She suggested some techniques for “powerful advocacy” that are also outlined in Senge’s book. Examples: Make your thinking and reasoning explicit; listen, stay open and encourage other people to express different perspectives; and try not to get defensive when your ideas are questioned.
Biophysics and virtual photonics
Eric Mazur and his colleagues at Harvard University (U.S.A.) have been performing nano-neurosurgery on C. elegans, a nematode whose genome has been fully sequenced. “They’re very easy to handle, even for a physicist,” Mazur quipped. These tiny worms have 302 neurons, and all of them are wired exactly the same way, which isn’t true of most other animals. By snipping one or two neurons at a time with a femtosecond laser and then watching to see whether the worm can still detect the presence of substances it dislikes, scientists can infer the role of each neuron in the worm’s behavior.
Transport-based models of radiative, photo thermal and photochemical interactions between light and living tissues are necessary in nearly all biomedical optics applications. However, said Vasan Venugopalan of the University of California at Irvine (U.S.A.), the biomedical community lacks ready access to advanced computational tools for modeling these light interactions with cells and tissues.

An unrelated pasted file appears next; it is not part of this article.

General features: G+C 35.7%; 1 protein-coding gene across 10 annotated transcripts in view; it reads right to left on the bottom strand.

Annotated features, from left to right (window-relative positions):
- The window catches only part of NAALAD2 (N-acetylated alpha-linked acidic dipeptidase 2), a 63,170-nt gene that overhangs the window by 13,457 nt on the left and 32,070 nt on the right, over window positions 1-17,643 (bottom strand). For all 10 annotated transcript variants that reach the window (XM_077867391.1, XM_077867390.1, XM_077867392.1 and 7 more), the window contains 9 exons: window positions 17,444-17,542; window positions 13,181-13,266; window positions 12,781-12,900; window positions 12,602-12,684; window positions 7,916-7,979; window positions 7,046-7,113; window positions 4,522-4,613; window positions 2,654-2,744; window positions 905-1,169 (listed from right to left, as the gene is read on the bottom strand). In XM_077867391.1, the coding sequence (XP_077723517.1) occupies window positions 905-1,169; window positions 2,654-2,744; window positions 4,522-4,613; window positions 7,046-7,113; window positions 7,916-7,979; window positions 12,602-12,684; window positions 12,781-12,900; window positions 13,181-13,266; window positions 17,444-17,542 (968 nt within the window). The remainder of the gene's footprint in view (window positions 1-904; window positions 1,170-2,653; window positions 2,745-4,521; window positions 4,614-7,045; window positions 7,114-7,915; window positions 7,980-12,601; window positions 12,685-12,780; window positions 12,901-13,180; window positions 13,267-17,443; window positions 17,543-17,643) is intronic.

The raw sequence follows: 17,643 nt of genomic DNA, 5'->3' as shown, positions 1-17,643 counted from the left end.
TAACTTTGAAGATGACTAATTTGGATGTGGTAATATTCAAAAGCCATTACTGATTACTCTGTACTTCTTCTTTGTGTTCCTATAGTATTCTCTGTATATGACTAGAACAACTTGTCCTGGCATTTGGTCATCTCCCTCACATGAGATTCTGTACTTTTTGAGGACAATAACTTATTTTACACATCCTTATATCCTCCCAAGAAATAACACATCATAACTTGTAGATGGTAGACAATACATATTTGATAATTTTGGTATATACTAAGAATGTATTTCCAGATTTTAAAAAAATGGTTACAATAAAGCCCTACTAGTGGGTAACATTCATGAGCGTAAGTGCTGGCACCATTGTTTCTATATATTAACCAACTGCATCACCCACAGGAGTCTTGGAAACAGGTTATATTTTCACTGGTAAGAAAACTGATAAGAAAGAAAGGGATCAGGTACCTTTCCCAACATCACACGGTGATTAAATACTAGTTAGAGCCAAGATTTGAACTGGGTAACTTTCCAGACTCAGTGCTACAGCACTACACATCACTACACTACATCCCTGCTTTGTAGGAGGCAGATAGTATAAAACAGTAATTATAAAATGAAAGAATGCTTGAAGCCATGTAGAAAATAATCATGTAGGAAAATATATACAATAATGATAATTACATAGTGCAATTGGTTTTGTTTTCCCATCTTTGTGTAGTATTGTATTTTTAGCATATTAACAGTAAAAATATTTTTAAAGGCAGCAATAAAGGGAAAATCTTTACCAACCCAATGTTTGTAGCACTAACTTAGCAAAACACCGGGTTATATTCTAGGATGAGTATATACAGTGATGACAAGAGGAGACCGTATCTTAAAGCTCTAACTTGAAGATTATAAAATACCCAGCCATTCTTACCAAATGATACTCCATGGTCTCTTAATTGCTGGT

Venugopalan and colleagues are developing an open-source framework called the Virtual Tissue Simulator, or VTS, which will solve, analyze and visualize biophysical models. Scientists with more experience in optics than computer science would be able to plug in problem-specific VTS “application toolkits” to simulate fiber-optic probes, small-animal imaging, phototherapy and other experiments. The team is looking for both toolkit developers and bio-optical experimentalists; check out its Web site at http://www.virtualphotonics.org/.
The third dimension
One of the special symposia at this year’s FiO/LS was “The Future of 3-D Display: The Marketplace and the Technology.” But in many ways, the future is already here, said symposium keynoter Rod Archer, engineering vice president of RealD Inc. (Beverly Hills, Calif., U.S.A.).
If you’ve purchased a high-def TV in the last year or so, chances are it’s already 3D-capable, even if you’re not yet receiving any 3D programming. By 2012, millions of TV sets will have 3D, according to Archer, and the first 3D Xbox game debuted just a few weeks ago. FiO blogger Adam Zysk also attended Archer’s talk and covered some of the technology.
For 3D to really take off, companies need to develop eyegear-free stereo viewing, and RealD is among the companies working on that. Headgear-free 3D will probably first appear on small screens for personal use, such as cell phones and handheld gaming devices – applications that Archer called the “brass ring” for the technology.
I’ve mentioned Adam Zysk’s blog, but Bob Schoonover and Shalin Mehta also covered the conference and provided novel insights. Links to all three blogs remain up on FiO’s online media page.
Next year, FiO/LS moves back to Rochester, N.Y. (U.S.A.) during the last week of October 2010. See you there!